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Our Stories

Tou YangTou Yang

Junior
Applied Technology Major
Thailand

Q. How long have you lived in the United States?

A. Since 1988. We moved straight from Thailand to Oklahoma. My parents started studying when I was 15 for the citizen test. They studied really hard every day. They would ask me simple stuff, like “Who was the first President of the United States?” The process and stress was probably the hardest part. My parents passed. My sister and I became citizens when my parents became citizens because we were still under them. We signed the certificates we could then change our names at that time, but I kept mine because I didn’t care. My dad changed his name.

Q. How often do you visit Thailand?

A. I haven’t gone back to visit. My parents have gone back three times, they tried to get me to go, but I haven’t had time. Everything is cheap there. You can do anything for 20 bucks. I would love to go back; I just need a set time.

Q. What language do you speak in your home?

A. We speak English to the kids, but Mong to my parents.

Q. Do your parents still bring the Thailand culture into your home?

A. Originally we are not Thai or Laos, we are Mong. This culture is abundant in Minnesota and California. Originally, we were a part of the Chinese civil war. We were kicked out. We were enslaved in China and then they moved us to Thailand. Our language is a mix of Thai and Laos. The words don’t sound exactly the same. We lived in a refugee camp. That is where a lot of my cousins are from and my grandparents are from there. This is my mom’s side. We all moved from the refugee camp. My dad fought in the wars against the Vietnam. It is not researched a lot, but the Mong people helped America fight off the Vietnamese. My dad was fighting when we were about to flee. American Airlines sponsored us.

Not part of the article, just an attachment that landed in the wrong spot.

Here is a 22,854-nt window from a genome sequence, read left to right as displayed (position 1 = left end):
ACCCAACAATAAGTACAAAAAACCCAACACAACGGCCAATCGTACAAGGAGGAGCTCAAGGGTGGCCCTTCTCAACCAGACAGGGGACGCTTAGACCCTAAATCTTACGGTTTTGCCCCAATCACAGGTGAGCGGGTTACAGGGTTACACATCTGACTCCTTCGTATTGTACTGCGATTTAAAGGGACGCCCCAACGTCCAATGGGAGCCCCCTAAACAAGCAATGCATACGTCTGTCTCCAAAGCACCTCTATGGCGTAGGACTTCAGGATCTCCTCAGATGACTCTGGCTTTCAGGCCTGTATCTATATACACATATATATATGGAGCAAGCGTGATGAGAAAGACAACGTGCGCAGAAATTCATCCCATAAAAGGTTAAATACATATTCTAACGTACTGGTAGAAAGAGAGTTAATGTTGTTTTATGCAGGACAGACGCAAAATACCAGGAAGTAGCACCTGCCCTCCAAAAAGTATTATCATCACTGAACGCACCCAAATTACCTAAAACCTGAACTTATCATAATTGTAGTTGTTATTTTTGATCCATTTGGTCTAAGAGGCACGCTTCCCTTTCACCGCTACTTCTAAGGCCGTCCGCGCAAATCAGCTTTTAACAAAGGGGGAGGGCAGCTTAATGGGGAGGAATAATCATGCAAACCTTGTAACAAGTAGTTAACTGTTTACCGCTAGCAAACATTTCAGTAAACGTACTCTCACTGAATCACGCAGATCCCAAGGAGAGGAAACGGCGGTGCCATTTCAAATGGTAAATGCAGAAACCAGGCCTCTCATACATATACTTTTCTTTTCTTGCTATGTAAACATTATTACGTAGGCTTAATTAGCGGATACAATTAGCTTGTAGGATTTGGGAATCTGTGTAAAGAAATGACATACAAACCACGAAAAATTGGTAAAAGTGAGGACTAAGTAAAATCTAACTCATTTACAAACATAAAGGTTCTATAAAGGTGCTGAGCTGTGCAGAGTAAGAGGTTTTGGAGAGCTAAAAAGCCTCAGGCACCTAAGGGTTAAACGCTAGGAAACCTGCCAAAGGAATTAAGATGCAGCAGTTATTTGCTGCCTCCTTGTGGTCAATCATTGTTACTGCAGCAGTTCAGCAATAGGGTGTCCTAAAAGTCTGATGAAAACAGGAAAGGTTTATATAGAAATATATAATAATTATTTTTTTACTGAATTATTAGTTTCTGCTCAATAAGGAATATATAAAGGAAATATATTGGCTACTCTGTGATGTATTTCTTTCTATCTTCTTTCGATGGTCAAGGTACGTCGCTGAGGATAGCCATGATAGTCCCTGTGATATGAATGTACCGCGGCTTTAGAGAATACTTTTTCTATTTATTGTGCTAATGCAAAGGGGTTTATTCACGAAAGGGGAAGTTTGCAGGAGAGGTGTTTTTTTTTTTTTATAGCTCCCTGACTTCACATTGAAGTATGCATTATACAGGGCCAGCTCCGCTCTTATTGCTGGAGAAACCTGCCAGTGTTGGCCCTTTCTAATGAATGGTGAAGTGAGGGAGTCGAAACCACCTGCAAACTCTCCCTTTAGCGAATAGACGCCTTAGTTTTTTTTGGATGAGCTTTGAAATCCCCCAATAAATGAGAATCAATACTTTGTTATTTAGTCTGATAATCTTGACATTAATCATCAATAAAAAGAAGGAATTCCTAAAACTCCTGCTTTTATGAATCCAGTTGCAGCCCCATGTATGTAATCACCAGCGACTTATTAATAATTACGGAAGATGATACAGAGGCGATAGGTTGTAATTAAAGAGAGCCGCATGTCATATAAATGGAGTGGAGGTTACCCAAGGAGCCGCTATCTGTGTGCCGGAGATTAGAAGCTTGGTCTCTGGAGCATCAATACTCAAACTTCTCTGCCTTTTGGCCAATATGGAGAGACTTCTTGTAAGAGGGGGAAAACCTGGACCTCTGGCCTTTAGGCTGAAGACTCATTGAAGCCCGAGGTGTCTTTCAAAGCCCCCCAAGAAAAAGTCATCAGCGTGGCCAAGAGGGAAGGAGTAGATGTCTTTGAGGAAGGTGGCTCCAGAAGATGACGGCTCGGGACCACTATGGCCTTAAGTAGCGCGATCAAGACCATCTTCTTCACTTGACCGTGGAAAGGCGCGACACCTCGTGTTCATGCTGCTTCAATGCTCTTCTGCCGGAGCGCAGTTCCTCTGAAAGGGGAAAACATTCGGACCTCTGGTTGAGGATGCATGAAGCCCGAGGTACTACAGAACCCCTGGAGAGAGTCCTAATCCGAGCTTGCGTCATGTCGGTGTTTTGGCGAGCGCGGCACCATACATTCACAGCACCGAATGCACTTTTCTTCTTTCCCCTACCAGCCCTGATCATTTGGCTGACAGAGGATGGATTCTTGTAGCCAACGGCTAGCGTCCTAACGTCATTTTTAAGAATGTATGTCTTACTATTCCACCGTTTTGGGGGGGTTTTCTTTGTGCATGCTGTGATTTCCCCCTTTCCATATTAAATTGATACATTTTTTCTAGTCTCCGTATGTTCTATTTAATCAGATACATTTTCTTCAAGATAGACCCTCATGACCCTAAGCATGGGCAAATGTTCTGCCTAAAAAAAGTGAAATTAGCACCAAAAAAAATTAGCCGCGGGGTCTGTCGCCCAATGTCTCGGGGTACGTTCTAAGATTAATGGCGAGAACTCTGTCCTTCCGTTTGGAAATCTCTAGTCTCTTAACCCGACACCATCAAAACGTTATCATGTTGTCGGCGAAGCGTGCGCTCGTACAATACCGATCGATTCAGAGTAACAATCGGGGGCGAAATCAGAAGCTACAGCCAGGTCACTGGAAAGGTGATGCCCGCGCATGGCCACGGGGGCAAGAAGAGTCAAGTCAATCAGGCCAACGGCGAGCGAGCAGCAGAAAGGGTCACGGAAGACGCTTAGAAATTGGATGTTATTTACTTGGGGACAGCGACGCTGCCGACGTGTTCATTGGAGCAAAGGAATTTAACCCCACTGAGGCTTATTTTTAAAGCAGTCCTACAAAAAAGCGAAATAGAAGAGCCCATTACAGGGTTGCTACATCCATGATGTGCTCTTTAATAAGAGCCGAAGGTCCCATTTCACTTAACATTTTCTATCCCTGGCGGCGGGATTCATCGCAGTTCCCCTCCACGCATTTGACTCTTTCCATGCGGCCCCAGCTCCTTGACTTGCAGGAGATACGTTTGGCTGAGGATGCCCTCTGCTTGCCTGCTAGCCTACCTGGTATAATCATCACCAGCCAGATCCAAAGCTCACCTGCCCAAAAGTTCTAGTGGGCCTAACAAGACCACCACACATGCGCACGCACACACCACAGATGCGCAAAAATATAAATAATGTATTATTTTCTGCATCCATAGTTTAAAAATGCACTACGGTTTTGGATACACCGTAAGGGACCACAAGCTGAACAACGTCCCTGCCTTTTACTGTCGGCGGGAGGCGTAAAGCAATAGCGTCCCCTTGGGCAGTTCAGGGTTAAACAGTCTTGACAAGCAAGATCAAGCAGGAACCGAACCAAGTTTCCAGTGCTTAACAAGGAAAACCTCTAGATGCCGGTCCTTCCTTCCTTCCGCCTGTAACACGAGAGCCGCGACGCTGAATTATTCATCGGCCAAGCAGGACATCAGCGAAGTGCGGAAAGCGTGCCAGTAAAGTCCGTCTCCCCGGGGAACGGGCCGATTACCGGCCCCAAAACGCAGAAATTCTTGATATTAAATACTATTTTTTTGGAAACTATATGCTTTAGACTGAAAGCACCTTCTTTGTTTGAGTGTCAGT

Q. What would you like RSU students to know about you?

A. My name is very, very, very common, so unbelievably common. In California and Minnesota, the parents give children a first name and then an American name and then their last name. I didn’t grow up in that culture. I grew up where I was the only Tou that everyone knew.

Q. What suggestions do you have for RSU in better serving students from other countries?

A. So far it is good. There are a lot of Christian organizations on campus which is great because they are always open to new people, always wanting to learn and making sure that they have friends that are following Christ. I think that is a great way to open up to new cultures.